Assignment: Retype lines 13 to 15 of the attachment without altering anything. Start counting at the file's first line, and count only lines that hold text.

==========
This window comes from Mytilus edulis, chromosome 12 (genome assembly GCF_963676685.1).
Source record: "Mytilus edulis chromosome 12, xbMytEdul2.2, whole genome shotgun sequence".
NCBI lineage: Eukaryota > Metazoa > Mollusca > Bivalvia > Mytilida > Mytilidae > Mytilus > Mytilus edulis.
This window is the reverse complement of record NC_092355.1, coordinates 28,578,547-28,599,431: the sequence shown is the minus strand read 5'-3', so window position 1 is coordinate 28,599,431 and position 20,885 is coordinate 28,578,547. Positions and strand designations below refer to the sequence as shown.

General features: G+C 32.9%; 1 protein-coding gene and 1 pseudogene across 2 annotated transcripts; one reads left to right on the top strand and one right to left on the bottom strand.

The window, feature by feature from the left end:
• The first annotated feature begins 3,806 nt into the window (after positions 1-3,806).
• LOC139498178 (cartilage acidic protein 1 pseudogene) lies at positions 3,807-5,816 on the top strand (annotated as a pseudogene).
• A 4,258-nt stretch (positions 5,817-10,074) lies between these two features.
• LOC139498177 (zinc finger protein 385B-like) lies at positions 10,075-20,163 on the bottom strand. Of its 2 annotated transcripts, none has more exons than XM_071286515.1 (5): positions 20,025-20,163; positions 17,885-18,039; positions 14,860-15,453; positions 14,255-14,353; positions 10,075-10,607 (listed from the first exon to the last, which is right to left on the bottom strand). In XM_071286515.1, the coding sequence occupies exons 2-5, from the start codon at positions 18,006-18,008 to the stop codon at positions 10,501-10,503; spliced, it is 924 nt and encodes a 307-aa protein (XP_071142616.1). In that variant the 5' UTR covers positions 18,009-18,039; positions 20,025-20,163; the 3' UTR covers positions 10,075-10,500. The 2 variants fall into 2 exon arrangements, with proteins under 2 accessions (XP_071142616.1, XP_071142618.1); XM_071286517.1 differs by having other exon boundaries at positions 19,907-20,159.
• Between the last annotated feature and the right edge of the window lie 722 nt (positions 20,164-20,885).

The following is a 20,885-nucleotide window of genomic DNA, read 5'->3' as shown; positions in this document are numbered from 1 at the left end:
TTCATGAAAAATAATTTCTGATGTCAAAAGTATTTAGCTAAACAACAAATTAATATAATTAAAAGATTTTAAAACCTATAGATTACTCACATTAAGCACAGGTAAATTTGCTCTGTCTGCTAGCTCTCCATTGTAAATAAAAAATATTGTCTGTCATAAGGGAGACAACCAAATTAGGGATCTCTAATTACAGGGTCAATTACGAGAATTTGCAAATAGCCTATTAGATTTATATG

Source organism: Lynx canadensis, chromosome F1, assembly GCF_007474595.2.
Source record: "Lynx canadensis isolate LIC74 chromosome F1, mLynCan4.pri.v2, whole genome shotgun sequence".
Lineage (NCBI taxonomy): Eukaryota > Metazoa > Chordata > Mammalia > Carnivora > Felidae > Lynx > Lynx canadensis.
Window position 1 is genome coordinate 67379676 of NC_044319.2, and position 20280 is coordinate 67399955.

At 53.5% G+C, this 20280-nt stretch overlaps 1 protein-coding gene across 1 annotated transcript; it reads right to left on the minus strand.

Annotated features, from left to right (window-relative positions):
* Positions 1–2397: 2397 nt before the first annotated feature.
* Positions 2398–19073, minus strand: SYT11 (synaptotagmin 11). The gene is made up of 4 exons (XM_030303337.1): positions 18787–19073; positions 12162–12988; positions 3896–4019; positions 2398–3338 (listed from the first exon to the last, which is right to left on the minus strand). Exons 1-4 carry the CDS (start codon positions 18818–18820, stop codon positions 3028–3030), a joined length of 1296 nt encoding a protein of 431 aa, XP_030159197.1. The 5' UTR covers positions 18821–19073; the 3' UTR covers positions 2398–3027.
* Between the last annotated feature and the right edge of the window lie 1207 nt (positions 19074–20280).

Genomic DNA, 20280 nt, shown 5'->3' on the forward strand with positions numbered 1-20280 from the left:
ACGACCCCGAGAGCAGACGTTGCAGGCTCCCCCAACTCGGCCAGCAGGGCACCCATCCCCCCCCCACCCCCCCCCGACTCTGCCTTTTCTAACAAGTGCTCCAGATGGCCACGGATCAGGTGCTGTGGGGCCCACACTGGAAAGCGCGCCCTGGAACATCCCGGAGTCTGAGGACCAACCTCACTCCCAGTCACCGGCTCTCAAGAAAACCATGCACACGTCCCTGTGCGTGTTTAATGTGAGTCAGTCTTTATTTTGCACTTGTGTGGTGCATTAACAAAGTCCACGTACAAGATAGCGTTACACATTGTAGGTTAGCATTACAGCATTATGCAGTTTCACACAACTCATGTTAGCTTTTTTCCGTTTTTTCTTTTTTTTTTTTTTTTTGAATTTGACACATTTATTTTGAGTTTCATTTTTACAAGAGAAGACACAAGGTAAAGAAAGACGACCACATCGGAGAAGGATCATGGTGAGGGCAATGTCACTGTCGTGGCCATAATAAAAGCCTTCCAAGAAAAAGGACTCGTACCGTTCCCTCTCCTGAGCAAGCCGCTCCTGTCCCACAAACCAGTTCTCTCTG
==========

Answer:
TTCATGAAAAATAATTTCTGATGTCAAAAGTATTTAGCTAAACAACAAATTAATATAATTAAAAGATTTTAAAACCTATAGATTACTCACATTAAGCACAGGTAAATTTGCTCTGTCTGCTAGCTCTCCATTGTAAATAAAAAATATTGTCTGTCATAAGGGAGACAACCAAATTAGGGATCTCTAATTACAGGGTCAATTACGAGAATTTGCAAATAGCCTATTAGATTTATATG

Source organism: Lynx canadensis, chromosome F1, assembly GCF_007474595.2.
Source record: "Lynx canadensis isolate LIC74 chromosome F1, mLynCan4.pri.v2, whole genome shotgun sequence".